Step aside, Sue the T. rex — another giant celebrity skeleton is coming to town.

Over the last two years, the Art Institute of Chicago has been planning to trot a major artwork into the city: Gift Horse (2014) by the artist Hans Haacke. The massive sculpture, originally unveiled in London's Trafalgar Square in 2015, depicts a horse in mid-stride, stripped down to its bones. Though it's not entirely bare: Around its lifted leg is a ribbon-shaped LED display that flashes stock exchange prices, transforming an otherwise pretty innocuous sculpture into a provocative statement on power and money.

Beginning October 5, the bronze work will stand outdoors in Chicago, on the Art Institute's third-floor Bluhm Family Terrace above the Modern Wing. Its appearance marks the first time that Gift Horse will be seen in North America.

Gift Horse, though, was essentially introduced to the world when it was first installed, given that Haacke created it for what is arguably the most famous public art commission on this planet. For the uninitiated, the Fourth Plinth awards international artists with the opportunity to adorn a vacant plinth in Trafalgar Square with one of their sculptures. (The prominent, highly coveted space was most recently handed over to a work by Chicago artist Michael Rakowitz.) Standing over 15 feet tall, Gift Horse towered over the site for a year and a half before moving to the Haus der Kunst in Munich in 2017. The Art Institute wanted to make sure its city was next.

"We felt it needed to come to Chicago," says Lekha Hileman Waitoller, an exhibition manager in the museum's Department of Modern and Contemporary Art. "It sparked our interest because it’s such a strong sculpture. There’s a lot to dig into in terms of its relationship to art, finance, and money, and also historical sculpture."

As Haacke, characteristically cagey about the meaning behind his horse, has put it: "What happens if the invisible hand of the market ties the knot for us?”

In London, Gift Horse's electronic ticker lit up with numbers from the London Stock Exchange; in Chicago, it will display market prices from the New York Stock Exchange, as collected in real time by a computer built into the sculpture's base. While Gift Horse, though, is very much grounded in the present, it is also rooted in art history. Haacke based his creature on etchings by the British painter and hippophile George Stubbs, and it also references the equestrian statue of William IV originally planned for the Trafalgar Square plinth in 1841 — which, notably, never materialized due to lack of funding.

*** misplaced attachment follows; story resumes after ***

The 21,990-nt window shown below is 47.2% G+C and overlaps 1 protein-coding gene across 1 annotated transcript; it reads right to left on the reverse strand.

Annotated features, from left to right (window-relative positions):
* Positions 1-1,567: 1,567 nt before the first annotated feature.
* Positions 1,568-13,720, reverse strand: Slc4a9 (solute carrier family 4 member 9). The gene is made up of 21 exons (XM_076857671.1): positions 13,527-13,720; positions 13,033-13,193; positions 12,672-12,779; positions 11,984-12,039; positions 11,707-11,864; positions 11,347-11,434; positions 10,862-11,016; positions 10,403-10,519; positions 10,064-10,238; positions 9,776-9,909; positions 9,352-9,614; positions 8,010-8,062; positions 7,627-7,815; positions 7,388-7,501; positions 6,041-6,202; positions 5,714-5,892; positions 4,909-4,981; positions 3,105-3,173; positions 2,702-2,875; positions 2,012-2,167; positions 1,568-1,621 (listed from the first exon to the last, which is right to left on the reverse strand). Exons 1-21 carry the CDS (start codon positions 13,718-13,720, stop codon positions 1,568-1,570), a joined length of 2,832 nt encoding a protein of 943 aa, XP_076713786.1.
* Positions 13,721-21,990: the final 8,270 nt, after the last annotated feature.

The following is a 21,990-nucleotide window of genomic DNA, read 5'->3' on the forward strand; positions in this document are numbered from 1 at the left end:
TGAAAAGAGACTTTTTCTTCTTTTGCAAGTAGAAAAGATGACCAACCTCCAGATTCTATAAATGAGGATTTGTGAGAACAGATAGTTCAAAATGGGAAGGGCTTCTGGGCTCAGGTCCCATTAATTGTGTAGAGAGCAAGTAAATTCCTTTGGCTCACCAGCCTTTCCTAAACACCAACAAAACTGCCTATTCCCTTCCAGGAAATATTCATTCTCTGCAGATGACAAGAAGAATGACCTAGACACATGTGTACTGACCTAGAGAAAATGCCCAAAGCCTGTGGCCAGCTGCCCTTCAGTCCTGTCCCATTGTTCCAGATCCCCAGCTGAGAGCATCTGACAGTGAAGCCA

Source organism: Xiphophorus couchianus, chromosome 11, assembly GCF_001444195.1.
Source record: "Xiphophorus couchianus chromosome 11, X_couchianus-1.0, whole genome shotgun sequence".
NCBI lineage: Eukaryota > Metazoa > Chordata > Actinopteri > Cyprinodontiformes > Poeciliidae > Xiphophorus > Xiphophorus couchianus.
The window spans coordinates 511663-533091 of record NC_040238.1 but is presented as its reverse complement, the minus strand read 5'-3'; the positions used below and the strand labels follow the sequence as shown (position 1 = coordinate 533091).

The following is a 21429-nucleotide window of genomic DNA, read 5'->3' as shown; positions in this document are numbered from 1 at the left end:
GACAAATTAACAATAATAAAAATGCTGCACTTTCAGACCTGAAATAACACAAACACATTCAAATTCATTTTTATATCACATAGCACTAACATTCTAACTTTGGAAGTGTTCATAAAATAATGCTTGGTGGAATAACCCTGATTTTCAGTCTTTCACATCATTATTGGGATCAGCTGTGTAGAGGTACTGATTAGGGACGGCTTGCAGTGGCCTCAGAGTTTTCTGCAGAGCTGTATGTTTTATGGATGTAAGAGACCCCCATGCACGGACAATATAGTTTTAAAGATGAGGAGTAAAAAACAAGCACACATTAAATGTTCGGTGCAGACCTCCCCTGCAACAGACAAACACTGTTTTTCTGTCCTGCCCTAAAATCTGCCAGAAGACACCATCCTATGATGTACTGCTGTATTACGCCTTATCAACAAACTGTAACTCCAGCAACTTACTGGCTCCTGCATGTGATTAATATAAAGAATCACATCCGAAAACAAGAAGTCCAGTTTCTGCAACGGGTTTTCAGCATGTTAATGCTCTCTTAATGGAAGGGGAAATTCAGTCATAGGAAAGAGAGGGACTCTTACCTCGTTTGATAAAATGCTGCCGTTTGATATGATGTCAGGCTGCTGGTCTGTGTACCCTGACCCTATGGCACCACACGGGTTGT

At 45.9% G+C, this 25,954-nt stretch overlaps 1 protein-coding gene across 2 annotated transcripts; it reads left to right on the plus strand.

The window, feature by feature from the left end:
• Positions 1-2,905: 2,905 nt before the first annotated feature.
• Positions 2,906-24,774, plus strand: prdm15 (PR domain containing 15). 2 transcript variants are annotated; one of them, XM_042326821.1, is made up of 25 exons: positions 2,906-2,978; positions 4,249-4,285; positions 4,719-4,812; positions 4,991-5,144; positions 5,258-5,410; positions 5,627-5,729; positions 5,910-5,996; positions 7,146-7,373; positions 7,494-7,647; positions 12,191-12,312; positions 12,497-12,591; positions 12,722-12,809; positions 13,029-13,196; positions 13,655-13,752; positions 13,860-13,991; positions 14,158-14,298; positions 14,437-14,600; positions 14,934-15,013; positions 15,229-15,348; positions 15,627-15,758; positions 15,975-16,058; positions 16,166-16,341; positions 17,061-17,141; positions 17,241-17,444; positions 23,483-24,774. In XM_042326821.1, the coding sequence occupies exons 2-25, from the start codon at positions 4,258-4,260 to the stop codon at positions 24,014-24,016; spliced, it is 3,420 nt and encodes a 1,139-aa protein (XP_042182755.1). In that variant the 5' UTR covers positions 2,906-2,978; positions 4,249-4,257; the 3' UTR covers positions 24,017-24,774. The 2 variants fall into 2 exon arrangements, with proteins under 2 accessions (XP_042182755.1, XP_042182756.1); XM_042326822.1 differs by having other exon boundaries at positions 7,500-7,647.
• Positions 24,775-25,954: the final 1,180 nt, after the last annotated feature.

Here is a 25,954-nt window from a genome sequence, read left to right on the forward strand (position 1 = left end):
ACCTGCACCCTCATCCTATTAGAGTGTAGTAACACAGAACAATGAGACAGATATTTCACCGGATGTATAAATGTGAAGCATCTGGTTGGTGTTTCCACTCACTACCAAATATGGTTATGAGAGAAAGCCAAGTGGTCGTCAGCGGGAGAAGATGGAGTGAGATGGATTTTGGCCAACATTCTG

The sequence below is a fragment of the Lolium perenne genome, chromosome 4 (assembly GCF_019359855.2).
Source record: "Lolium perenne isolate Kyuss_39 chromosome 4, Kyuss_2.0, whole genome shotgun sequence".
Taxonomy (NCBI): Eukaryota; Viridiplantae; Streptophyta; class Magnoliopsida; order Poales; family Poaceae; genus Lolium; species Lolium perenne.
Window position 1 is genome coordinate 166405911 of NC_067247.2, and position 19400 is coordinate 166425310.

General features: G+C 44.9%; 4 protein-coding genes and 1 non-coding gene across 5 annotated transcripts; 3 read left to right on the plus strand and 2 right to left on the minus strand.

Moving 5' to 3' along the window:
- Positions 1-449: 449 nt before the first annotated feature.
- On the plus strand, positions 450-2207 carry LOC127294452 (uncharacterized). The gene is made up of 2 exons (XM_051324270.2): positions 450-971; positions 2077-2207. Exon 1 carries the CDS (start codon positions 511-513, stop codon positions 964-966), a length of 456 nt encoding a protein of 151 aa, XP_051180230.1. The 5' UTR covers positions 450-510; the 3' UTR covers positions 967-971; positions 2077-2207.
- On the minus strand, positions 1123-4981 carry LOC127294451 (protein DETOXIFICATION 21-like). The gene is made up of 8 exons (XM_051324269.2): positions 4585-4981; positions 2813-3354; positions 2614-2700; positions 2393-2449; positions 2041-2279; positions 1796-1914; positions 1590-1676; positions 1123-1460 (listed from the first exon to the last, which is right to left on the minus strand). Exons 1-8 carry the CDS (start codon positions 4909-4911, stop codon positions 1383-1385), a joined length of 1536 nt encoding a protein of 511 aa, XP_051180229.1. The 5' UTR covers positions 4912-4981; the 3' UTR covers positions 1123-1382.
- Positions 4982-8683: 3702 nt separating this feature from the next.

Gift Horse will stand on a plinth at the Art Institute as well, to make it even more visible to people coming towards the museum from Millennium Park, which connects to the terrace via Nichols Bridgeway. The public nature of this plaza (which is free to visit) is one reason why the museum chose it as the site of Gift Horse, although it is not the easiest place to install a 4,000-pound sculpture.

"It's a massive undertaking, given that this is on a third-floor terrace that’s enclosed with glass," says Waitoller. "I have four contractors working on this. We have a 200-ton crane that will help lift this thing on in a couple of different parts, and it will be assembled. Every single aspect of this is logistically challenging."

The museum, of course, has raised large artworks to this space many times. The Bluhm Family Terrace hosts rotating installations; these have included a monumental bronze work by Ursula von Rydingsvard and Peter Fischli and David Weiss' plump snowman in a refrigerated vitrine.

Gift Horse is unique for another reason. Most of these terrace exhibitions remain on view for about five or six months, but Haacke's sculpture will rest outside the Art Institute for a much longer period — for 10 months, until July 14, 2019. This means Chicagoans will get to observe it against a backdrop of fall foliage, blanketed by the inevitable snowfall, and bathed in the light of spring.

Haacke's sculpture is coming to a city that sure loves a giant skeleton. Remember Felix, the massive skeleton of a cat installed in the atrium of the Museum of Contemporary Art last year? Maurizio Cattelan's sculpture was removed in April, but then we welcomed big boy Maximo the Titanosaur (Patagotitan mayorum) to the Field Museum in May. And although Sue was dismantled earlier this year, they are ever-present on TwitterGift Horse probably won't tweet, but you can bet on seeing it all over Instagram when it lands.